Sadly young male construction workers are 10 times more likely to attempt suicide than anyone else, which is why projects such as Mates in Construction are of such importance.
Recently construction workers involved in the NorthConnex tunnel construction underwent suicide prevention training provided by Mates in Construction.
The organisation is a charity organisation that aims to tackle the high suicide rate among construction workers in Australia.
Over 400 workers from the NorthConnex project took part in the training sessions held by Mates in Construction at the West Pennant Hills training hub.
Why is this important?
In 2015, 3027 people committed suicide in Australia – in other words 58 suicides weekly and 8 every single day. Men are at a higher risk, as statistics from The Australian Bureau of Statistics showed that 2292 men and 735 women committed suicide in that year.
Even more alarming particularly for us in the construction sector is that construction workers are 6 times more likely to commit suicide than to be killed in a workplace incident.
These are the most common reasons people in this sector attempt suicide:
Pending legal issues
Pending or recent unemployment
In a recent post a worker at the NorthConnex project, Pam Truscott described the problem as part of the culture,
“Maybe men just don’t like to talk about it,” she said.
Communication seems to be a big part of the problem with only one in two male construction workers actually speaking to someone before attempting suicide. Statistics also show that only one in seven seek professional help.
A Mates In Construction representative, Carolyn Kelso explained that it was about getting construction workers to talk to their mates about whatever was bothering them before it became to heavy of a burden for them to carry.
She went on to state,
“We do have a problem in this industry,”
“It’s about mates helping mates. If you have a gut feeling that something’s off with your mate or they are acting differently — say something.
“That could stop a suicide and you could save a life. You may not even know that you’ve saved their life.”
One of the training sessions was attended by Berowra federal Liberal MP Julian Leeser who stated that the issue was particularly close to his heart after his own father died from suicide. He has spoken out about the importance of abolishing stigma around the issue.
“We know that suicide is approximately three times higher among men than women,” he said.
“In particular, the rate of suicide in the construction industry is alarmingly high.
Workplace Health and Safety Queensland will be conducting traffic management assessments between March and May this year with inspectors visiting construction workplaces, as well as other industries, wherever mobile plant such as forklifts, elevating work platforms and cranes are in operation as well as other vehicles such as cars and trucks.
The aim of the campaign is to highlight the risks of interaction between mobile plant/vehicles and people on work sites. Inspectors will be helping identify effective traffic management plans.
This is a particularly important issue given that 12 workers were killed in incidents involving moving vehicles or plant equipment between 2009 and 2014. During that time there also 947 workers’ compensation claims for serious injuries accepted.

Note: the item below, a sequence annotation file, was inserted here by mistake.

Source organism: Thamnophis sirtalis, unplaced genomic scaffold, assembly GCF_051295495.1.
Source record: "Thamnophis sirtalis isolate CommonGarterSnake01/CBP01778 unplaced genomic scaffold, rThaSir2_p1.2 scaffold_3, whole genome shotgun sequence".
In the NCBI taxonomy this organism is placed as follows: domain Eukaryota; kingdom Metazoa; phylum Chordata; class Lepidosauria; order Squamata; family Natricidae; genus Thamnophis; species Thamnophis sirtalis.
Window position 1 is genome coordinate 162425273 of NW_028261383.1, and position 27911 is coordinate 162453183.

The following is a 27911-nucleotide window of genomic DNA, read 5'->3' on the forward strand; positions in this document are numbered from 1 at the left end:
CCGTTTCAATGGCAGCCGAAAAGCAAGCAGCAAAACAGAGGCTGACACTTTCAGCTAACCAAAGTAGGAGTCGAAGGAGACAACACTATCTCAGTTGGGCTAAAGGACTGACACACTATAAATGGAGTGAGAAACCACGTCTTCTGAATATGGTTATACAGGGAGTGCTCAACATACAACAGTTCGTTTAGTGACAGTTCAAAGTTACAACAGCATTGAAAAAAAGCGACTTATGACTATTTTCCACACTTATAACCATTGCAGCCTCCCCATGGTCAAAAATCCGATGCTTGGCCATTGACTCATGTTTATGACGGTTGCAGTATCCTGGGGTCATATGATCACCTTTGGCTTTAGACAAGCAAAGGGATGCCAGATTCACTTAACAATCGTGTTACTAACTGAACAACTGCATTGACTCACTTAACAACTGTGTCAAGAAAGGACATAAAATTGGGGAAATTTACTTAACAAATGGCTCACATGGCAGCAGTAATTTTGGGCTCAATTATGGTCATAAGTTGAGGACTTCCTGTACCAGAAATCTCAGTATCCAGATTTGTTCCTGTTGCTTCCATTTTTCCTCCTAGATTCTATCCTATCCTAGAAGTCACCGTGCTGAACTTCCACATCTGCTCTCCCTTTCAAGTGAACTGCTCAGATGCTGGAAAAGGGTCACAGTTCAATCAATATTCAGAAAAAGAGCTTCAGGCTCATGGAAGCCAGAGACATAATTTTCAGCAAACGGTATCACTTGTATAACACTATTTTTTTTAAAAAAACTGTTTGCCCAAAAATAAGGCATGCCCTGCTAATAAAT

Timber is making a major comeback with developers and builders embracing the centuries old building material.
In a recent post the convenience of timber construction was discussed citing a Campbelltown site where 4 apartment towers are being built with almost the only noise you can hear coming from another site nearby.
With conventional steel and concrete construction there is more noise where as the only sound you hear with timber buildings are the thuds of the panels being put into place.
As one developer put it, timber is ideal for taking projects higher, literally. These are not using conventional wooden panels but manufactured, engineered materials collectively known as mass timber.
One example is cross-laminated timber (CLT) — layers of wood, glued together under high pressure with the grain of each perpendicular to the one before making for a strong and durable product.
NSW may become the safest state with the launch of a new $3.2 million safety campaign.
The “Safety starts with you” campaign was developed as a way to address the concerning number of workplace injuries and illnesses in the state.
As Peter Dunphy, SafeWork NSW executive director points out, we need to do a lot more to improve workplace health and safety in the state, as evidenced by the alarming statistics. In 2015/16 there were 30,902 major workplace injuries and illnesses and 60 fatalities. The economic burden of these workplace injuries is estimated at $17.3 billion.
The ACT has experienced an alarming number of apprentice workplace injuries, and according to media reports, 3 were injured on Canberra worksites. Up to seven trainee tradies lodged compensation claims.
Nail gun related injuries and screws to limbs, timber and metal in eyes, lacerated fingers, strained backs and twisted ankles as well as head injuries are among the incidents reported.
ACT government statistics show that 110 incidents involving apprentices have taken place that were serious enough to lodge a compensation claim.
The adequate construction safety training and supervision of apprentices is crucial in bringing down these high incident rates in the construction sector.